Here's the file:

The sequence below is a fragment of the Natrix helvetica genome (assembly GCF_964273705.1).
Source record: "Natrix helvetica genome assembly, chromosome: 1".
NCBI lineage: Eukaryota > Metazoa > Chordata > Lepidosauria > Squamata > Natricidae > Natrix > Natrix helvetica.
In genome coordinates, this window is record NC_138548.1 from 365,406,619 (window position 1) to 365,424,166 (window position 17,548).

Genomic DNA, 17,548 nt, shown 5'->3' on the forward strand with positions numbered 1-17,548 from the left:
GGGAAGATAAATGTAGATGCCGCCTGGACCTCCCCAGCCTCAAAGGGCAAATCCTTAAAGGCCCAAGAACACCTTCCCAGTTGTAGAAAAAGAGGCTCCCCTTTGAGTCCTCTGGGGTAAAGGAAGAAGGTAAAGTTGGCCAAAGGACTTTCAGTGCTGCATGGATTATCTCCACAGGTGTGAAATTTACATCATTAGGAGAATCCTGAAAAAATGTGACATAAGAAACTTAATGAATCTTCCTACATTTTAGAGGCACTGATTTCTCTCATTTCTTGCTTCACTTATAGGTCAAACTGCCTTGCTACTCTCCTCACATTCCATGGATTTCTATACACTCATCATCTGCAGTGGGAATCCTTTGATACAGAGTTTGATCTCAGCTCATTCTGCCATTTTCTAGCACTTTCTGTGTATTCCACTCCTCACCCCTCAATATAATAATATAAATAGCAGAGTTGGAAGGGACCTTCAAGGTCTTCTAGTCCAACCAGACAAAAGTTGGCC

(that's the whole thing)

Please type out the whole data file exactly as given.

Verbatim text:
The sequence below is a fragment of the Natrix helvetica genome (assembly GCF_964273705.1).
Source record: "Natrix helvetica genome assembly, chromosome: 1".
NCBI lineage: Eukaryota > Metazoa > Chordata > Lepidosauria > Squamata > Natricidae > Natrix > Natrix helvetica.
In genome coordinates, this window is record NC_138548.1 from 365,406,619 (window position 1) to 365,424,166 (window position 17,548).

Genomic DNA, 17,548 nt, shown 5'->3' on the forward strand with positions numbered 1-17,548 from the left:
GGGAAGATAAATGTAGATGCCGCCTGGACCTCCCCAGCCTCAAAGGGCAAATCCTTAAAGGCCCAAGAACACCTTCCCAGTTGTAGAAAAAGAGGCTCCCCTTTGAGTCCTCTGGGGTAAAGGAAGAAGGTAAAGTTGGCCAAAGGACTTTCAGTGCTGCATGGATTATCTCCACAGGTGTGAAATTTACATCATTAGGAGAATCCTGAAAAAATGTGACATAAGAAACTTAATGAATCTTCCTACATTTTAGAGGCACTGATTTCTCTCATTTCTTGCTTCACTTATAGGTCAAACTGCCTTGCTACTCTCCTCACATTCCATGGATTTCTATACACTCATCATCTGCAGTGGGAATCCTTTGATACAGAGTTTGATCTCAGCTCATTCTGCCATTTTCTAGCACTTTCTGTGTATTCCACTCCTCACCCCTCAATATAATAATATAAATAGCAGAGTTGGAAGGGACCTTCAAGGTCTTCTAGTCCAACCAGACAAAAGTTGGCC